A Kubota Mower with Too Much Oil (This Happens)

You keep an eye on the oil level to prevent the engine from running dry. Did you realize, however, that too much oil can be detrimental to an engine as well?

Overheating, damaged seals, blown gaskets, and a hydrolocked engine are all possible outcomes of using too much engine oil in a Kubota lawn mower.

There’s a chance that adjusting the engine oil level will solve your issues, but it’s also possible that it won’t. Vehicle engines may be damaged by the internal tank pressure.

First, let the engine cool down before removing the spark plug boot(s) and diagnosing the problem.

kubota mower

Before diagnosing, repairing, or operating, be sure you’ve read and understood all of the safety recommendations in the equipment’s operator’s manual. If you don’t feel confident in your ability to make the repair or if you lack the necessary expertise or experience, you should get some help from a professional.

5 Things That Happen When a Kubota Lawn Mower Has Too Much Oil

The Failure of a Kubota Mower’s Engine Seal

If you add too much engine oil to the crankcase, the pressure within will rise. Oil may flow from the engine if the seals were blown.

Don’t delay in tracking down the source of the oil leak; else, you risk blowing up your engine from lack of lubrication.

Running the engine without enough oil causes it to overheat. It’s possible for the temperature to go so high that it spins a rod or welds it to the crankshaft.

Also, the rod can crack under the intense heat and fly out of the engine block. A welded piston might cause a cylinder to seize up.

The Kubota Lawnmower Engine May Overheat

When the oil level in a Kubota lawnmower’s engine is too high, the crankshaft and connecting rod have to work harder to move.

This raises the pressure inside the engine’s crankcase, putting stress on the moving components inside.

The rocker arm and valve spring will heat up. An increase in temperature is possible if the oil does not flow freely. The fact that most engine components are made of aluminum—which itself heats up considerably—only makes matters worse for your Kubota lawn mower.

When the engine gets too hot, the valve guide or valve seat might be forced out of the engine block. An skilled small engine mechanic will need to scrape out your engine if this happens to you.

Kubota Lawn Mower Engines May Lock Up

If oil gets into the cylinder, it might be exceedingly difficult to turn the engine over. Because of this wear, if the oil gets past the rings, it could cause the engine to seize. It’s hydrolocked because of this condition.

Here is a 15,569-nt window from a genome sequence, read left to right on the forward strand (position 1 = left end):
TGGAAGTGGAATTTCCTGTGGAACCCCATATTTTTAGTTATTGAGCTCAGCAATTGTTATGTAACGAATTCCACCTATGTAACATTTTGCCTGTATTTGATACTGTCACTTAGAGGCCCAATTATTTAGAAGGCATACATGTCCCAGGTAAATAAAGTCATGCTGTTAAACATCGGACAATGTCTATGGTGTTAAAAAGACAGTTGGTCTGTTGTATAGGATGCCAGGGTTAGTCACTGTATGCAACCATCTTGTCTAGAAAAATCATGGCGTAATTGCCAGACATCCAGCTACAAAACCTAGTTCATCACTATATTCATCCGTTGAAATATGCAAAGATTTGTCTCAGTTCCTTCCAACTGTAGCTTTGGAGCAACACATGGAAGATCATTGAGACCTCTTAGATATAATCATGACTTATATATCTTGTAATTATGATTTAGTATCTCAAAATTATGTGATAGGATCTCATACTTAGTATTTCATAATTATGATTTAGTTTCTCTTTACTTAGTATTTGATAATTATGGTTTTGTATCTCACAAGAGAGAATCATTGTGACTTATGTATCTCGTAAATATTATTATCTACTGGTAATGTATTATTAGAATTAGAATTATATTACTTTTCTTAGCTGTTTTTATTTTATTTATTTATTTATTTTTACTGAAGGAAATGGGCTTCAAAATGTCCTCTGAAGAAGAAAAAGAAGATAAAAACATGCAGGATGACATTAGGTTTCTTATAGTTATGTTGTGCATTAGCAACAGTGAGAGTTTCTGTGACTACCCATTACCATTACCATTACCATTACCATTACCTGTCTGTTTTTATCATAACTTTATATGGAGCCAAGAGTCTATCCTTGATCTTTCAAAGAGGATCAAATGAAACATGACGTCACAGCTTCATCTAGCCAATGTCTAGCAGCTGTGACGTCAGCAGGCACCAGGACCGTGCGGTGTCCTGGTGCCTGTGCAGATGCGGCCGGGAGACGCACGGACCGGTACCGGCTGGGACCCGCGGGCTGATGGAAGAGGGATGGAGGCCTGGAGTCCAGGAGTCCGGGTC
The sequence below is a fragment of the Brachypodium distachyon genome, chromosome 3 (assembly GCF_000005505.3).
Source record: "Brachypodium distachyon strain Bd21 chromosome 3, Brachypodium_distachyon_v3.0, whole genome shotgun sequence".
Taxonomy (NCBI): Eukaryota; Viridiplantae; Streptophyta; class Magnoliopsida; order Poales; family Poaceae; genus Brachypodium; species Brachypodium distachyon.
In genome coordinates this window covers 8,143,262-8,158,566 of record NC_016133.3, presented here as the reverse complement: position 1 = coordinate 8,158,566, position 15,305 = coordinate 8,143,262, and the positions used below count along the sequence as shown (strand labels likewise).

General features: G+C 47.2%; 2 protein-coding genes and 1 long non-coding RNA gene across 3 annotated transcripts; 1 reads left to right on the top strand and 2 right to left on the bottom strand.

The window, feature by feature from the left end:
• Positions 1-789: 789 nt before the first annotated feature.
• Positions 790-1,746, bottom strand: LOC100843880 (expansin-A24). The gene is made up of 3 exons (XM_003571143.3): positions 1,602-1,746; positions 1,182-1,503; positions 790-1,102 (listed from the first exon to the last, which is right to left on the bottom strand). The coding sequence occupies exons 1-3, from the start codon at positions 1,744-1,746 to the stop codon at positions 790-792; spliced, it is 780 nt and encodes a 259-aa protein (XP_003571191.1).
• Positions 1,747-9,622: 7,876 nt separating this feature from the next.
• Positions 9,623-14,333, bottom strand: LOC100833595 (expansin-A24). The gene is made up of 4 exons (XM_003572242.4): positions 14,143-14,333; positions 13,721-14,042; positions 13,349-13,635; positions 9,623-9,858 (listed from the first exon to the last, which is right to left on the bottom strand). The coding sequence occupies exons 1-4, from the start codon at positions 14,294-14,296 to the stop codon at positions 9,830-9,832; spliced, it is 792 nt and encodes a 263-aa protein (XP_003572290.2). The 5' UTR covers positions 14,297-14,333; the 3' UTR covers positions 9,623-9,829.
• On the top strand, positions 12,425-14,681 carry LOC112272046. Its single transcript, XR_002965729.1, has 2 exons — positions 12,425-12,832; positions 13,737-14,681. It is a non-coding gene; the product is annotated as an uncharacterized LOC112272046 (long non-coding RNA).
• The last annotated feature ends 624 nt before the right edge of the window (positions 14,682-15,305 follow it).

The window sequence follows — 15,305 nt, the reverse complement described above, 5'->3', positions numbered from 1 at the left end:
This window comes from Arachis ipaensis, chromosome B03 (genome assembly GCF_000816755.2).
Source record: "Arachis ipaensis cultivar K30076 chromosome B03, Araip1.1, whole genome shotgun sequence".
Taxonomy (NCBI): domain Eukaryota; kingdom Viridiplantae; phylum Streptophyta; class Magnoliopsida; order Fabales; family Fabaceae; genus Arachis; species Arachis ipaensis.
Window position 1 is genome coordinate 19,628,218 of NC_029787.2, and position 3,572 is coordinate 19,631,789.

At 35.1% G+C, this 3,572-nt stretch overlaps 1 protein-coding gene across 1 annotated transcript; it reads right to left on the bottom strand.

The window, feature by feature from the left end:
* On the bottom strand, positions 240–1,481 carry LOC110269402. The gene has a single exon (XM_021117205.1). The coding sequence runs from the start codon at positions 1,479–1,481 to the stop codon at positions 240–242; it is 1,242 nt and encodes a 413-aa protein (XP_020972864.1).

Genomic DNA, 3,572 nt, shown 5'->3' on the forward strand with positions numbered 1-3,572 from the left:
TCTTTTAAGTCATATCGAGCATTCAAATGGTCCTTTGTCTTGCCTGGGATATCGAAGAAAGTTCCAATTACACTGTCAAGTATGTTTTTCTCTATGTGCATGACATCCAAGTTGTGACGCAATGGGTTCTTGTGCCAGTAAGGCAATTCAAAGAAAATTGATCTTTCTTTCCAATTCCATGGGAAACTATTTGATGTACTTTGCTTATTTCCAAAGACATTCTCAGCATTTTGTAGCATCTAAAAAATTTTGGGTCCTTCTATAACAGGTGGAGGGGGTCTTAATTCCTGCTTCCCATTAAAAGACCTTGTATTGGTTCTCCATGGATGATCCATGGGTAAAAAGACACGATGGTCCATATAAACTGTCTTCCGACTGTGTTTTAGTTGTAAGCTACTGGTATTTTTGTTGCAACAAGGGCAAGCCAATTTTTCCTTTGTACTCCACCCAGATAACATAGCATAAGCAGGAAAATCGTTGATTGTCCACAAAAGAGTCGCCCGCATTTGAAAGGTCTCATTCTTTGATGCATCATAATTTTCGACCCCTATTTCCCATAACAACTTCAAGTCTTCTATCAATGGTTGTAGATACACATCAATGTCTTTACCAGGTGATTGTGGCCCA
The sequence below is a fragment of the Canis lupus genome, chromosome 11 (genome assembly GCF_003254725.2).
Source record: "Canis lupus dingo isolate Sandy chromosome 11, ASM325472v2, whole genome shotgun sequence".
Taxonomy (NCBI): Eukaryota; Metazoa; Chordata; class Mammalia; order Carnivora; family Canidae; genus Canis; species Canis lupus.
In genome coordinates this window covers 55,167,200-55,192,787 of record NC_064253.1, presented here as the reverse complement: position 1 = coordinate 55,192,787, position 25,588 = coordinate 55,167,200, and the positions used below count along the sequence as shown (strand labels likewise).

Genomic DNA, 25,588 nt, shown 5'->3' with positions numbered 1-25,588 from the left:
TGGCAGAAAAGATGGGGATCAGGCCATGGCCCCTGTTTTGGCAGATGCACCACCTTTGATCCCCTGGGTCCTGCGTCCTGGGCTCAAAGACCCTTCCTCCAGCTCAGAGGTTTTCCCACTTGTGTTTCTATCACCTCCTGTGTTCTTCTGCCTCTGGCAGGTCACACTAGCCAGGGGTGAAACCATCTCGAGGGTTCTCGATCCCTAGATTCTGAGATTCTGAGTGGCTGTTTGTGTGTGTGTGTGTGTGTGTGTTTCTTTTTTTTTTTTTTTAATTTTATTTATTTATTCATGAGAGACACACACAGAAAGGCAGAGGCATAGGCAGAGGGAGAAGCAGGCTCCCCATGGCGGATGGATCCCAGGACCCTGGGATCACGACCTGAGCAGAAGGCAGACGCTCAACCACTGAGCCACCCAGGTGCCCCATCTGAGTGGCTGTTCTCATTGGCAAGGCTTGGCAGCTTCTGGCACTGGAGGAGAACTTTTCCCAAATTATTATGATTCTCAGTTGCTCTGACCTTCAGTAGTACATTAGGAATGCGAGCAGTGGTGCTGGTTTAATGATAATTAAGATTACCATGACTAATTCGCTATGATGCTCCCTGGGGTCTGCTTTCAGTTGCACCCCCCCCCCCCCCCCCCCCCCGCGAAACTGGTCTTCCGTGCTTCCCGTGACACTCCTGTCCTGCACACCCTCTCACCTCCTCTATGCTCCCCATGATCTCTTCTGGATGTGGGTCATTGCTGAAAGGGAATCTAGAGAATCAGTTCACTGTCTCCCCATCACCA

Oil has made its way into the combustion chamber, which is supposed to hold just air and a tiny amount of fuel.

Hydrolock occurs when the piston is unable to compress the oil during the compression process. If you try to start the engine while the piston is bent, the engine will likely explode.

Kubota Lawn Mower Engines May Smoke and Not Operate Good

An overfilled oil pan can still get your engine going, but it won’t perform very well. Spark plugs can be fouled if engine oil makes its way up to them.

Oil prevents a spark from reaching the gasoline, which is essential for ignition.

Oil getting into the valve train is another potential source of lawnmower performance issues. When this oil is burned in the cylinder, it produces a cloud of odoriferous, bluish white smoke.

Clogged air filters can cause the engine to pull air and oil out of the crankcase, among other problems.

A Kubota Lawnmower’s Engine Might Blow Gaskets

You will find that the engine issues you have with a Kubota push mower, riding mower, or zero-turn mower are all very similar. Overfilling with oil can cause gaskets to melt due to the extreme heat produced.

Due to the time and effort required to disassemble a twin-cylinder engine from a riding mower, gasket replacement for such an engine is more expensive than for a single-cylinder engine.

In Concluding

The simple act of adding more oil to your vehicle’s engine may seem inconsequential, but it can potentially lead to expensive repairs or even a complete engine replacement.

Be sure to double-check the oil level and add only the amount recommended by the manufacturer when servicing your vehicle’s engine. You can’t presume that paying more than necessary won’t cause problems.